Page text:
Then I came across the research article that introduced degrees of nasal airway restriction in otherwise healthy young volunteers. The more restriction, the greater the incidence of snoring over time and, ultimately, apnea. Reversing the restriction reversed the negative effects.

    So, now I use those stiff plastic stick-on strips for the nose that help you “breathe right” to keep my elderly lax nostrils open at night.
    And I sleep on my side. Yes, you can train yourself to do that.
    It works. For me. Every night. Perhaps not for everyone. I passed my sleep study on strips alone with flying colors.
    Do an RCT??

  7. CPAP therapy would be a lot more effective if masks were made to actually fit the patient’s face. As they are, they tend to leak, and trying to adjust the mask in the middle of the night just wakes one up even more. With 3-D printing technology, it should be financially feasible to create such masks from either photos of the patient’s face or some type of mask something like the ones dentists use for proper fits of dental devices.
    Jane Millar

  8. Bravo!! I have said for the last decades that sleep medicine has a lot of “snake oil”, is too much money oriented, pushed for a relationship with cardiovascular problems using and abusing of the fact that correlation does not prove causality. Great repport Skeptical Dr.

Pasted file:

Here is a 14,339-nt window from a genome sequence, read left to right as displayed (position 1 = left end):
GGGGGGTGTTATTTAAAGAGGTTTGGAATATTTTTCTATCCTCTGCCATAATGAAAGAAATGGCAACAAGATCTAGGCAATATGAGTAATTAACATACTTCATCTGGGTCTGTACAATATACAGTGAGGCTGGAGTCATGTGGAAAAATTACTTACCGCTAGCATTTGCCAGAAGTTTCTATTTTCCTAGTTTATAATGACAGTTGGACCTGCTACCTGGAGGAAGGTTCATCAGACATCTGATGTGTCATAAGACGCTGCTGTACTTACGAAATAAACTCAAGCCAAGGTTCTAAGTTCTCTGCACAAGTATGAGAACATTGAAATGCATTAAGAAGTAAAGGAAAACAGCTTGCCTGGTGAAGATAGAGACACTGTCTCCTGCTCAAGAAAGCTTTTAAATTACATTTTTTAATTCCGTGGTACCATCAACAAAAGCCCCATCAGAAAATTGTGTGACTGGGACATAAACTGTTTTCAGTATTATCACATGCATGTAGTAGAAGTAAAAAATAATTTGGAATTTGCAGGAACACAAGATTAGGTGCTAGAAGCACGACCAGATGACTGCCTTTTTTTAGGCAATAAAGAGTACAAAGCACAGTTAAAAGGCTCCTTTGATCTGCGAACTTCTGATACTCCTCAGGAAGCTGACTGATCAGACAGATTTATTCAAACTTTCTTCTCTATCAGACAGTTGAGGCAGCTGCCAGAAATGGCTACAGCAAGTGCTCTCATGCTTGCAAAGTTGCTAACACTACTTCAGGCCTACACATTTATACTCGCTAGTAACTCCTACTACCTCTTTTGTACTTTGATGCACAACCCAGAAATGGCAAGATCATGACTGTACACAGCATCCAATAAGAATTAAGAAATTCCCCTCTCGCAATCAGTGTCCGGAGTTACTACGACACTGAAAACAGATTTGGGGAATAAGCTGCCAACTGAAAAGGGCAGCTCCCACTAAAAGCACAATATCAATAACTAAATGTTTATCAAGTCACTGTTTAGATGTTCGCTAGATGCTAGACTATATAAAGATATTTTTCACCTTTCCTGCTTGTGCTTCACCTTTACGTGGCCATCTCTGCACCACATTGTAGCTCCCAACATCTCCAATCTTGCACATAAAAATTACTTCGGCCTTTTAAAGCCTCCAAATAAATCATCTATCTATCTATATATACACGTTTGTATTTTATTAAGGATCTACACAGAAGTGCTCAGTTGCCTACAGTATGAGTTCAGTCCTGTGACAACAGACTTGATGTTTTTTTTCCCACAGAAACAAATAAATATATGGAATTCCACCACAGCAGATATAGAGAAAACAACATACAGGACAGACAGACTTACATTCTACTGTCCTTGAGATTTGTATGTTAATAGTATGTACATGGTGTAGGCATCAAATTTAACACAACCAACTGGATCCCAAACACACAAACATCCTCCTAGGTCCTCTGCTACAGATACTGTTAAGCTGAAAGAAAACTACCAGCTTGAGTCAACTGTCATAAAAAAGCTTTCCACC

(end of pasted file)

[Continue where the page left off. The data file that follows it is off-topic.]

9. I agree with your recommendation for the industry to cease promising/claiming what it can’t scientifically prove. That said, I used to sleep very poorly, getting up frequently throughout the night, in addition to bothering (and sometimes scaring) my wife with my snoring and long periods where I didn’t appear to be breathing. I would be tired all day and had difficulty staying awake while driving, while in meetings, or sitting at my desk at work. Since I’ve been using a CPAP (6+ hours per night since 2014), those issues have gone away. Additionally, I have high blood pressure, and controlling it became much easier since 2014. Not scientific, but good enough for me to keep using it. I also believe regularly getting good, uninterrupted sleep (which the CPAP allows me) has its own set of benefits for long term health. Solid scientific proof or no, I’ll keep using mine. And I know you are not recommending that anyone stop using a CPAP, just that we understand what proof (or the lack thereof) exists pertaining to the industry’s claims, which I very much appreciate! Thank you!

    • Mark,
      I have seen CPAP work wonder for many of my patients with daytime sleepiness. I’ve also seen lots of patients who have been driven to the brink of insanity trying to use CPAP machines that were prescribed for OSA diagnosed after spouse complained of snoring and who have been told CPAP will save their lives.